First impressions about Budapest from Marine

8-14 October 2012 - First impressions in Budapest (Marine Mellado Ruiz)

Before arriving to Budapest, all the people I talked to who had visited the Hungarian capital had very good memories of the city and after a week here I definitely share the feeling that this place is charming travellers with its atmosphere, dynamic, people and places. I am really glad I have to opportunity to stay for a month as a member of Mindspace from the Climate-KIC program and already had this thought that I wish to stay longer! I discovered the place as a tourist amazed with the lights at night brightening the edges of the Buda and Pest side along the Danube but also with a
particular interest in learning more about how the people living here on a daily-basis, looking at how they interact with each other in their neighborhood and how they relate to their natural environment.

By observing, talking to people and experiencing the atmosphere of living here I discovered that the city has a lot to share with the character of the different districts, the green areas, the Danube river, the very diverse and well represented historic background through the architecture, the hundred of museums dotted across the map and the different types of baths.

Witness of all these evolutions, the Danube (Duna) arises as a central character in the city among the panorama. When I was talking with several people living in Budapest they were explaining to me how very different feelings could be experienced by the generations living in this place from calling it the red Danube half a century ago during the occupation; the Blue Danube if they have been playing by the shores in the green areas, having a drink at the bars or swimming in one of the pools that used to be available to the inhabitant a couple of decades ago; the Grey Danube if they look at the water banks today, surrounded by the highway that gives the priority to the car that covers the shores of the Danube…

Going along the river on the bike during this week, I could glimpse some brave people sitting during the day (see picture above) or fishing at night by the riverbanks in the narrow place of cement available between the water and the cars. It is very frustrating to see how the place could offer much more. Today, most of the people don’t know about it, and probably don’t think or realize what the river has to offer to them. I definitely realized that Mindspace’s approach to facilitate dedicated moments in life where people can share positive experiences about a place such as the Danube could be very powerful to drive their future actions to naturally preserve it and progressively push for a change in public policies.

I was also impressed to discover the number of people cycling all around the city in Budapest. We had the chance to meet one of the ambassadors of the Hungarian Cycling Initiative, Péter Dalos to understand better how they managed in a bit more than a decade to promote this transportation mode among the population. Interestingly, they were inspired by a Dutch marketing initiative called the ‘cyclechic’ movement. They created a blog promoting cycling by taking the most stylish pictures of people biking ( They also looked at interactive ways to engage people on their bike with the work bike competition and breakfast initiative. Driving this momentum further, COWI Hungary Consulting and Planning Ltd. where Péter is working is contributing to launch a public bike-sharing system in 2013 to provide an affordable, safe and collective network of transportation. Their journey is also a good example of how interactive methods of communication and bottom up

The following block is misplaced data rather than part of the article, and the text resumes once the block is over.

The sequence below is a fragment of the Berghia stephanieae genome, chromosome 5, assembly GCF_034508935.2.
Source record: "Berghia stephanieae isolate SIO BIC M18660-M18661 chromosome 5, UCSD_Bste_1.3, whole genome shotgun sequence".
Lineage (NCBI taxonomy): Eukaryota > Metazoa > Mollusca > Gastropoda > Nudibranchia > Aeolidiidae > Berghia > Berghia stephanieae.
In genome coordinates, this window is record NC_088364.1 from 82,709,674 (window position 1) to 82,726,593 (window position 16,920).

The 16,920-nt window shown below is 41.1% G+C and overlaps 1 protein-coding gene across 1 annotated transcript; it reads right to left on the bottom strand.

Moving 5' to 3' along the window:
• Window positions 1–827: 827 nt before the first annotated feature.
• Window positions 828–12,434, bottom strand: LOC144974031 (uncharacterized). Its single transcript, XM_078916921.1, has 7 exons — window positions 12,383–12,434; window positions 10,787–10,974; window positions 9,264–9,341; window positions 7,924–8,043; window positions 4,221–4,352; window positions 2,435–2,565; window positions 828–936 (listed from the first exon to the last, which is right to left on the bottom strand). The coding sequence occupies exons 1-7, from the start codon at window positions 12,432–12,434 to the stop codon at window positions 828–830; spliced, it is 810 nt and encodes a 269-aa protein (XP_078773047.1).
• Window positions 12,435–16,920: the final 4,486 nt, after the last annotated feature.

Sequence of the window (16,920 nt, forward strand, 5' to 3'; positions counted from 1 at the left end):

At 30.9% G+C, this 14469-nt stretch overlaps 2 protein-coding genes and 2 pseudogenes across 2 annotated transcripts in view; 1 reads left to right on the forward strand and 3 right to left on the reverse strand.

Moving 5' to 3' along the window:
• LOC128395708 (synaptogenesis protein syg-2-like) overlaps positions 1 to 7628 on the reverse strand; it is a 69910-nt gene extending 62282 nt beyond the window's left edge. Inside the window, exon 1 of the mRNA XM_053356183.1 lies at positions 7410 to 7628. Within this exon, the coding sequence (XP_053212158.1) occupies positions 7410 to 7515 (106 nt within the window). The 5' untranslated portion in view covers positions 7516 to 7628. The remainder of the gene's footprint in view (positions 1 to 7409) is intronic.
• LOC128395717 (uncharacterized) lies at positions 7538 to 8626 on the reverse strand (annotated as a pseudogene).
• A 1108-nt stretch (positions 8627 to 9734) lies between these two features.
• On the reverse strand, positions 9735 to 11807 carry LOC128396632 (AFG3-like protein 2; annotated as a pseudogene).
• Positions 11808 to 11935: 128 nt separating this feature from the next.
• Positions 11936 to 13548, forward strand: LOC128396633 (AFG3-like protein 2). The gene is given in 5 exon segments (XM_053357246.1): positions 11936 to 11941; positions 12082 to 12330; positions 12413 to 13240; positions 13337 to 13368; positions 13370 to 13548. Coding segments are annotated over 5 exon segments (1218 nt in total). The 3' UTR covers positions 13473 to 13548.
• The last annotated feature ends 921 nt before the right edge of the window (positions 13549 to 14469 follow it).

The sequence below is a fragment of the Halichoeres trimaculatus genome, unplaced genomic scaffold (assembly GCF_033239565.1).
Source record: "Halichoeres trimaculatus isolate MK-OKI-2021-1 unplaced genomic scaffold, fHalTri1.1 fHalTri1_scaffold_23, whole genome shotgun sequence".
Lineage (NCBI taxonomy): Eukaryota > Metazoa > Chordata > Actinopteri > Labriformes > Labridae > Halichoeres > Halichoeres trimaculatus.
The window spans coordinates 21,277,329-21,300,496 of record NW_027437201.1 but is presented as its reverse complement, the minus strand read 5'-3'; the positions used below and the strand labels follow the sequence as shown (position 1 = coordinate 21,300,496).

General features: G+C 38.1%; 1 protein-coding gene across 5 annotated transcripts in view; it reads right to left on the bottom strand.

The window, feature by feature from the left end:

initiatives can bring innovative projects to reality at the interfaces between the public, private and non-for-profit sectors.

Looking on the Internet at the information about Budapest, I was also amazed by the richness and abundance of cultural festivals programs and events happening during the whole year. By reading about the place and talking to people, I discovered that it used to be the cultural center of the Austria-Hungarian empire, Vienna being the political capital. The diversity of artistic activities taking place today is showing how this heritage is still strong for the Budapestiek and how culture plays an important role in their daily-life. I think it is a very interesting angle of approach to nurture and motivate stronger community feelings. The first impression of the city is also a place at human scale where you can grasp the singular character of some districts with their markets and little independent shops despite the increasing place taken by big supermarkets.

One of the aspects I would particularly like to discover further is to learn greater knowledge about the story of this place, the successful social innovation projects that fit with the needs of the Budapestiek and find good partnership opportunities to further develop a more inclusive, innovative and cheerful city that would realize its vocation connecting people together and enabling them to be active members of community projects.